Sunday, August 05, 2001


Ohioans ask, 'Mike who?'

        Just about everybody in Hamilton County knows Mike Allen, the county prosecutor whose face is on the TV news almost every night and who has cemented his credentials as a get-tough-on-criminals kind of guy.

        But if Mr. Allen walked down Euclid Avenue in downtown Cleveland at high noon, eight of the first 10 people he'd meet would have never heard of him and the other two might not recognize him.

        But those two might well think he is a pretty good guy.

        That, in essence, is what we learned this week from the University of Cincinnati's Ohio Poll, which tested the name recognition of a wide range of Republican and Democratic politicians.

        Mike Allen was among that number.

        The Hamilton County prosecutor has been sniffing the air for a chance to run statewide for some time. He has a rather long resume — Cincinnati cop, council candidate, municipal court judge, county GOP chairman — and could end up as a candidate for Ohio secretary of state. However, he says he is far from making up his mind about that.

        Because of a game of musical chairs going on in Ohio Republican politics, the job will probably be open next year. The Republican incumbent, J. Kenneth Blackwell, said he will run for state treasurer, a job he held before. The current treasurer, Joe Deters, is hell-bent on taking on State Auditor Jim Petro in the GOP primary for Ohio attorney general, now that incumbent Republican Betty Montgomery is term-limited out.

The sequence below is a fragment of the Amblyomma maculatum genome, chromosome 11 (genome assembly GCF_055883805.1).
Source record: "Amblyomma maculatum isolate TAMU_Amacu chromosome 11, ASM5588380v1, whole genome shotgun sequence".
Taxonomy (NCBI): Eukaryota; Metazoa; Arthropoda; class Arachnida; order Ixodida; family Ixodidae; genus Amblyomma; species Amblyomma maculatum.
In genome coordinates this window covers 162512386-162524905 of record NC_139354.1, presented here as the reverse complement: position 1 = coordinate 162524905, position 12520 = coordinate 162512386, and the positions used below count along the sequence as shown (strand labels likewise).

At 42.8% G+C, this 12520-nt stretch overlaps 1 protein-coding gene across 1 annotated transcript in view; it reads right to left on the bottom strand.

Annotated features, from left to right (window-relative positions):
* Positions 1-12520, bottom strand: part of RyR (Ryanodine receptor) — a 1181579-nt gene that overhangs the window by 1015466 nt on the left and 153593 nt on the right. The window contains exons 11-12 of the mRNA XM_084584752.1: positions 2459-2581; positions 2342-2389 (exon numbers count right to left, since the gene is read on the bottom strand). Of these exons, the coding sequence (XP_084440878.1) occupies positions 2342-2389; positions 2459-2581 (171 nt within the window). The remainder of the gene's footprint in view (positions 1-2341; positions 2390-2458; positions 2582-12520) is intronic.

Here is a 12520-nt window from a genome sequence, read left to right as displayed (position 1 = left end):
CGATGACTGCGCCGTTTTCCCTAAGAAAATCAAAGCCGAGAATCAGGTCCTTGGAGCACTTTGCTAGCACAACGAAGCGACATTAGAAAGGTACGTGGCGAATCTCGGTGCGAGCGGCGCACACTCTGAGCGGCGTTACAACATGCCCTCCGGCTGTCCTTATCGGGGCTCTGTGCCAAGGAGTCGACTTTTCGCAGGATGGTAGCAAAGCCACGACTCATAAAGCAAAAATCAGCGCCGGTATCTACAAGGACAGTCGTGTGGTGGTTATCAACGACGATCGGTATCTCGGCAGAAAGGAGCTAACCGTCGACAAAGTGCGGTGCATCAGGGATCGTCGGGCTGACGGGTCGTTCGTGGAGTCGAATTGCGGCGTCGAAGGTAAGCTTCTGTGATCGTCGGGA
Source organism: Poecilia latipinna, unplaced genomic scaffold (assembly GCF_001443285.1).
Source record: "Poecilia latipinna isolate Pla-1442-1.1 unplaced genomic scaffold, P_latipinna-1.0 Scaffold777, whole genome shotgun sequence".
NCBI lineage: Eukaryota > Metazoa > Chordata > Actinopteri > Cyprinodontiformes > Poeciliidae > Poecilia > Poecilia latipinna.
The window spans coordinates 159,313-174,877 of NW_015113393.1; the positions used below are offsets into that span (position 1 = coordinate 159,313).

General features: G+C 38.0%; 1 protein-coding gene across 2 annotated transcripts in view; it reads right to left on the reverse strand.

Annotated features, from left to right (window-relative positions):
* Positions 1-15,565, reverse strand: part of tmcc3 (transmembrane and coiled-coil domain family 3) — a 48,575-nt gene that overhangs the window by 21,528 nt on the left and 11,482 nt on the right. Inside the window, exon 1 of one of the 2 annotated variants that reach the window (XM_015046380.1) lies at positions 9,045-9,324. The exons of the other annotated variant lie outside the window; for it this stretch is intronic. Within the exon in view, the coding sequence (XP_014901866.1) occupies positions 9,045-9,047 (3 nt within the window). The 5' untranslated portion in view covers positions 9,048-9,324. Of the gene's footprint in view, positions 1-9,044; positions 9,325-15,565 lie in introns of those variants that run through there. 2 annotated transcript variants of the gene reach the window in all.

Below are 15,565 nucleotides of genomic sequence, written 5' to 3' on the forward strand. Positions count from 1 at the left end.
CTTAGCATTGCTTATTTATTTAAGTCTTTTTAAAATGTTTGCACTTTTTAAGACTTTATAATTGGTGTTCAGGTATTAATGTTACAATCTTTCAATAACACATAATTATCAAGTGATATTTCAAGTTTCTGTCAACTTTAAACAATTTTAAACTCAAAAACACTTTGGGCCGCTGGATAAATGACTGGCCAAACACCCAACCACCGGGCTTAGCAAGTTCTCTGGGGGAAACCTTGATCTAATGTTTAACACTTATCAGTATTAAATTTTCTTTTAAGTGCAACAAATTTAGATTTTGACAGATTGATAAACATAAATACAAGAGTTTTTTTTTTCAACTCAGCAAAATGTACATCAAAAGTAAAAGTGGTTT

It is a somewhat confusing scenario, but it does offer Mr. Allen his opportunity to debut on the statewide stage.

        The bad news for Mr. Allen is that the Ohio Poll released last week shows that he has a long way to go.

        The good news for Mr. Allen is that so does just about every other potential candidate for secretary of state, from either party.

        Statewide, 70 percent of registered voters said they had never heard of him. Among likely GOP primary voters, the number wasn't much better — 65 percent. Even in Southwest Ohio, where the Cincinnati TV market spreads his fame on the nightly news, 51 percent said they had never heard of him.

        Among GOP voters, 11 percent said they had a “favorable” impression and zero percent had an unfavorable opinion.

        He should not feel too badly about the fact that most Ohioans don't know who he is. Most Ohioans probably don't know who their own county prosecutor is, much less Hamilton County's.

        Even Mr. Deters, who has been in a statewide office for four years now, is unknown to 56 percent of Ohio voters, according to the Ohio Poll.

        So Mike Allen can walk down Euclid Avenue with his head held high.


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